Genital modification and genital mutilation both can refer to permanent or temporary changes to the human genitals.
When genital alterations are used for punishment, typically for rape, adultery or other socially forbidden sexual practices, such mutilations have included castration (actual or chemical) or penectomy.
Issues surrounding female circumcision, also known as female genital mutilation or FGM, became prominent in the English-speaking world in the latter quarter of the 20th century. Opponents of the practice became aware of female circumcision existing in some African countries. It is also practiced by some groups in the Arabian peninsula.
In most cases, female circumcision is a social practice, not a religious one. Male circumcision is performed for religious or social reasons or as medical treatment (for phimosis, for example). Some cultures initiate both boys and girls around the age of puberty. In the United States, circumcision is performed on a majority of male infants, according to the wishes of the parents.
Opposition to the routine, non-medical circumcision of infant males has grown over several decades. The World Health Organization, a United Nations agency, currently campaigns against FGM (female genital mutilation) but not against male circumcision.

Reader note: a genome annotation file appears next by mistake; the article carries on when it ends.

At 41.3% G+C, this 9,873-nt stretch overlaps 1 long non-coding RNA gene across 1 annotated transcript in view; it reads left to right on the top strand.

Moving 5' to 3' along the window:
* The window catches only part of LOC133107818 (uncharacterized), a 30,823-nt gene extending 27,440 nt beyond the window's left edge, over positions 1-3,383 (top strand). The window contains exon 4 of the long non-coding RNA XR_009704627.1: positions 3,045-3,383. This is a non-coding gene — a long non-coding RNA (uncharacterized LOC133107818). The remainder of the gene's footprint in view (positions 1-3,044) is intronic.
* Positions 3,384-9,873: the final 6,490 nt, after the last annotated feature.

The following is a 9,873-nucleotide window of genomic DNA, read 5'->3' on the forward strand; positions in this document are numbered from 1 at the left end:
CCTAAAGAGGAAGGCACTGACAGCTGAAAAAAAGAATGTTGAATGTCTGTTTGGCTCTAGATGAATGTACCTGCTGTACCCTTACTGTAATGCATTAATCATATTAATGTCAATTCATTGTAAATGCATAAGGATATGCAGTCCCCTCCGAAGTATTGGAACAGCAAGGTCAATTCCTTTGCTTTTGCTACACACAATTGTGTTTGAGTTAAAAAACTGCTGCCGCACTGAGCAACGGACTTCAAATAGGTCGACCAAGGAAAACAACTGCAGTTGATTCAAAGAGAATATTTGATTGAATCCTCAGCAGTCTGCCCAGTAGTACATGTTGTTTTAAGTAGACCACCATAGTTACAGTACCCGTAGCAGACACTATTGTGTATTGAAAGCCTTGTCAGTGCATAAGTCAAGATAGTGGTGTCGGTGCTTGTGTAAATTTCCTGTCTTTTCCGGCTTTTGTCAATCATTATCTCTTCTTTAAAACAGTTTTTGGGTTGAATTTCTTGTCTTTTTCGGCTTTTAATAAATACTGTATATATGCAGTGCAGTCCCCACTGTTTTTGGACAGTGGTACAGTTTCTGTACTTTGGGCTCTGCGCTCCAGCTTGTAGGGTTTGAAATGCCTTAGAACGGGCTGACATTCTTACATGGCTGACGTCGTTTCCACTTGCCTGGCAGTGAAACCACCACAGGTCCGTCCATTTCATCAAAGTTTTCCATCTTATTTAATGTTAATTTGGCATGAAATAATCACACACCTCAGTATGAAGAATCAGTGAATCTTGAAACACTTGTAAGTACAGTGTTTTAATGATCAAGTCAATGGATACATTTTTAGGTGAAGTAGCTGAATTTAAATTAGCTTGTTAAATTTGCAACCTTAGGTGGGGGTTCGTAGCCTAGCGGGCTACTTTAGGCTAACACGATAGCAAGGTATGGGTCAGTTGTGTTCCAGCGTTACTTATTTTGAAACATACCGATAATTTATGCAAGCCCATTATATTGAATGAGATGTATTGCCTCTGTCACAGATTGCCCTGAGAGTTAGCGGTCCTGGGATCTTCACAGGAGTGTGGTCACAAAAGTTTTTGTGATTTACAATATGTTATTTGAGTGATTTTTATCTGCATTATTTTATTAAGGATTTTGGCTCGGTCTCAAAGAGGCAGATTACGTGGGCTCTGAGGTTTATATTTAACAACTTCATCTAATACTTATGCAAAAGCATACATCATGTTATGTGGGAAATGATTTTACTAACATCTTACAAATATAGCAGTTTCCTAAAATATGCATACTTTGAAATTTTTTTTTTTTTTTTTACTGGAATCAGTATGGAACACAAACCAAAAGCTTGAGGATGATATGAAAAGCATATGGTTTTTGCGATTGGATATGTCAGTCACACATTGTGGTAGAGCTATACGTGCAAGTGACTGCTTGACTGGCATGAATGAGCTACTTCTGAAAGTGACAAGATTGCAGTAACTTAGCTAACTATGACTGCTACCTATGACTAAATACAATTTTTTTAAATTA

Elective genital alteration
In some cases, people elect to have their genitals pierced, tattooed or otherwise altered for aesthetic or other reasons.
Such modifications run the gamut from single to multiple piercings, small decorative marks to complete tattooing, urethral relocation , and, in males, subincision or even complete bisection.
Types of genital alteration
The alterations listed below may be undertaken voluntarily by some individuals; they may also be performed for medical reasons or performed on infants or adults against their will. Any of these changes may be considered modifications or mutilations.
Removal of tissue
Alteration of tissue
Addition to tissue